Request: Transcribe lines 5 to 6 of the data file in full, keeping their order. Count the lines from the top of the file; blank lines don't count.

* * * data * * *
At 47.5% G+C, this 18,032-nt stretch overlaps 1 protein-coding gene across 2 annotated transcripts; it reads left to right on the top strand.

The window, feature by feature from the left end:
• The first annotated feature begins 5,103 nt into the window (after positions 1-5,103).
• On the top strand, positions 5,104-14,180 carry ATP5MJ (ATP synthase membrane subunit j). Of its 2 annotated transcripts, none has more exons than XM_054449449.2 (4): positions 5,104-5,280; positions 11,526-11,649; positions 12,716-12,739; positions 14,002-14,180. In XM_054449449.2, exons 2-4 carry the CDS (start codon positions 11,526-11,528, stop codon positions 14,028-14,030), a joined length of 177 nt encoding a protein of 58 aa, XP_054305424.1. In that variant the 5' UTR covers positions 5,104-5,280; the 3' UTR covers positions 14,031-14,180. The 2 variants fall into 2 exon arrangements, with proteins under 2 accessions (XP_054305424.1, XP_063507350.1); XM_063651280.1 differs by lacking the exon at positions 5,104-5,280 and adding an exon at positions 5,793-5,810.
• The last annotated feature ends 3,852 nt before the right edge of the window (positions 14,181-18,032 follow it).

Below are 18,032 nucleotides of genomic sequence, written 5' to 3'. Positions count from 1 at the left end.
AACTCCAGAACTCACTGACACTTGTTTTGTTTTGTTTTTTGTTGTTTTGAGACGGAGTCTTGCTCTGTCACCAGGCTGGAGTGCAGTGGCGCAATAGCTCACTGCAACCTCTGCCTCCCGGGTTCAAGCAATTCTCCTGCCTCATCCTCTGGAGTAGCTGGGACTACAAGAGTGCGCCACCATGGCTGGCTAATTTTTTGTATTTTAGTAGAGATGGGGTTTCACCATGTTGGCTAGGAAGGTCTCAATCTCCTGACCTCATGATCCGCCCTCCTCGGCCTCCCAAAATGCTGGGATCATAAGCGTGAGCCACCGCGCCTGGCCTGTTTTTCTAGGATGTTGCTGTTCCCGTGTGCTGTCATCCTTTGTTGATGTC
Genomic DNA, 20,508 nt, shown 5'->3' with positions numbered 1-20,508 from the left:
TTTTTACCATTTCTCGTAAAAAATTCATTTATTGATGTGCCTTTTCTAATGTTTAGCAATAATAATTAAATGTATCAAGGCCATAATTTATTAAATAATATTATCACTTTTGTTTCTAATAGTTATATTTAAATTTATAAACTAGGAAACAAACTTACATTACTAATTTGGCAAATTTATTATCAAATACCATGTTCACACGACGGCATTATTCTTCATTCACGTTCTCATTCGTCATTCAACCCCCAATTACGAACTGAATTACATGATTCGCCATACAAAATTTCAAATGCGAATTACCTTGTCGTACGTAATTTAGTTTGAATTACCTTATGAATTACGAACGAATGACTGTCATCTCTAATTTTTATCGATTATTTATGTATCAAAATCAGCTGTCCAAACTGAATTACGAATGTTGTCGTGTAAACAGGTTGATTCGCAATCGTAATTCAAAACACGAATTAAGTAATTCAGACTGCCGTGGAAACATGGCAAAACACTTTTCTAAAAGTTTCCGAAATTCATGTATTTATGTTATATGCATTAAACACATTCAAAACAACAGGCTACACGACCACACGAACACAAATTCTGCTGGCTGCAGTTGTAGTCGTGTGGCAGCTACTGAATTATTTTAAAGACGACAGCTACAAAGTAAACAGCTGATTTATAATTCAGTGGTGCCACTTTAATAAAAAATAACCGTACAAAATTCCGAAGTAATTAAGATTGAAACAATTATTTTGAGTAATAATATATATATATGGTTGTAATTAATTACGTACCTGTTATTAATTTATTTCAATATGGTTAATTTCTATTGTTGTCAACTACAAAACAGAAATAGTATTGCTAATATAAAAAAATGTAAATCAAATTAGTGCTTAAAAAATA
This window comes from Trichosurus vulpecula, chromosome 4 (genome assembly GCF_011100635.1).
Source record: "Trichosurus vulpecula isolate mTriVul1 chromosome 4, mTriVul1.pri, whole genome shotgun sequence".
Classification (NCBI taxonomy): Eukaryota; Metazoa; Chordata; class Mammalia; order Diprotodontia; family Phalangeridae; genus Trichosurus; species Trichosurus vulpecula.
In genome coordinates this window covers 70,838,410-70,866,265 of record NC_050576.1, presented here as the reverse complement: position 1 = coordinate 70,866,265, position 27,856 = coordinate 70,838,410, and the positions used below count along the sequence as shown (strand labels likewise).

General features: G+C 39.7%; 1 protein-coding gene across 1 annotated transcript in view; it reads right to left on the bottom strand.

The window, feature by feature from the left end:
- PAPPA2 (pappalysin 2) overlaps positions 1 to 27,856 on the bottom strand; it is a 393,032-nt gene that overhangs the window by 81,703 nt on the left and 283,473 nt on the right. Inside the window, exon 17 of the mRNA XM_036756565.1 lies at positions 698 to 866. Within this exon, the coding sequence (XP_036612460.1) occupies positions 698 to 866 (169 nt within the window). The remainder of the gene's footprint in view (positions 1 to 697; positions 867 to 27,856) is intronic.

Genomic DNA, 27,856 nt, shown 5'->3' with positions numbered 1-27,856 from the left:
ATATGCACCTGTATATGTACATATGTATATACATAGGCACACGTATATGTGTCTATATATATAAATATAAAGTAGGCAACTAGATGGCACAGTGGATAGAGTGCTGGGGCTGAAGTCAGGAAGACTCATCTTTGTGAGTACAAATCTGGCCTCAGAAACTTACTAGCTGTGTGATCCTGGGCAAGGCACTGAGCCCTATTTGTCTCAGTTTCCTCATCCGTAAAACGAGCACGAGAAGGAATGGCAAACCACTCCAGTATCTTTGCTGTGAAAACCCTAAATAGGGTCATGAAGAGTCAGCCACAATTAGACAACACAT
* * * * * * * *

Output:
• The last annotated feature ends 3,852 nt before the right edge of the window (positions 14,181-18,032 follow it).

Below are 18,032 nucleotides of genomic sequence, written 5' to 3'. Positions count from 1 at the left end.